Dahl the Dad

In April 1957, Tessa Dahl was born in an Oxford Hospital. The Dahls were a close family, particularly as Roald's mother Sofie, now in her seventies, was also living nearby in Great Missenden with Roald's sister Else and her husband John at a house called 'Whitefields'. Pat continued to be frantically busy making films and working in live theatre. Elstree to Broadway to Missenden to Hollywood became familiar routes and then once more she was pregnant. By the summer of 1960, baby Theo joined his two sisters.

Dahl's short stories were becoming increasingly popular in England and good reviews led to satisfactory sales. Ironically, American reviewers were becoming less kind to him but the adult public on both sides of the Atlantic loved him and his short story collections such as Kiss Kiss flew off the shelves in the early 1960s and began to interest European publishers. Then he put his first step on the bottom rung of what was to be his most successful literary ladder. His early sense that there was another direction, that there was another author inside, now had the necessary catalysts to release the other Roald Dahl.

Olivia and Tessa, now aged five and three, quite literally set their father's imaginative chemistry fizzling and bubbling with joyful, scary stories especially created just for them. What could be more enthralling at a cosy bedtime moment than when Dad recounted the story of orphan James, escaping his cruel aunts by hiding in a magic peach which falls to earth squashing and killing the pursuing aunts. Then by air and by sea the magic peach takes James and his new-found insect friends to America, ending up on top of the Empire State Building. He was to turn this bedtime story into the manuscript for James and the Giant Peach but first, Dahl and his family were about to enter one of four very long and painful episodes – dark tunnels that required all of Roald's undisputed ingenuity to reach for the light at the end.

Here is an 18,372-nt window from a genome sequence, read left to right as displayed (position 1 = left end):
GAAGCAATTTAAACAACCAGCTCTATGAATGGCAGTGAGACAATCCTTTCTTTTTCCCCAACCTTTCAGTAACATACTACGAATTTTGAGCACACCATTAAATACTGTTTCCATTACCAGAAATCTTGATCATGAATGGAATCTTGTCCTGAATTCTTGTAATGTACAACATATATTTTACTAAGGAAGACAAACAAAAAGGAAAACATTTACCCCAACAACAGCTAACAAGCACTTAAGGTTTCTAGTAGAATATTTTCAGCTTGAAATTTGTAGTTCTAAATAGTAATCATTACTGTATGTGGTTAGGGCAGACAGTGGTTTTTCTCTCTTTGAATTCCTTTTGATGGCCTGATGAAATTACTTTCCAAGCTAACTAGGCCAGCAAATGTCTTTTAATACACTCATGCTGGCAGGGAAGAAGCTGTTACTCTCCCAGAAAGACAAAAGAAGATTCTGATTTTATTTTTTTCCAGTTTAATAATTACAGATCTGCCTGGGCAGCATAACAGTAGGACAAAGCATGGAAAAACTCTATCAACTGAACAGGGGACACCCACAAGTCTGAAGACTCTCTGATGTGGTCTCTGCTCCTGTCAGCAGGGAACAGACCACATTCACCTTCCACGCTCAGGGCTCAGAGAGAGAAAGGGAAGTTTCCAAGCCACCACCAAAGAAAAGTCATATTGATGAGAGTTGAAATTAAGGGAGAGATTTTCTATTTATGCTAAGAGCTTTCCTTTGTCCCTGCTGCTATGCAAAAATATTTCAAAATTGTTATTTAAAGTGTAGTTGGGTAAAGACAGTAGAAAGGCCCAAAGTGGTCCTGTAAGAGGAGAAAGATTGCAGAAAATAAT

Necessity is the Mother of Invention

It was 5 December, 1960. Roald was in America working on 'The Centipede Song' for James and the Giant Peach when Pat burst into the room with devastating news. Cosy in his pram, four-month-old Theo had been out with his nanny who, tightly clutching Tessa's hand, was on her way to collect Olivia from nursery school while Pat enjoyed some shopping. In a sickening instance of carelessness, a taxi-cab rounded the corner just as the nanny crossed the road pushing the pram ahead of her. Screams and screeching filled the air as the taxi shunted and crushed the pram into the side of a bus. Theo was horrifically injured and rushed to hospital. To make matters worse, a second instance of carelessness occurred when a nurse overdosed this frail and seriously injured baby with an anticonvulsant which had to be pumped back out. Theo hung on to life but developed hydrocephalus, a build-up of cerebrospinal fluid pressure to his brain.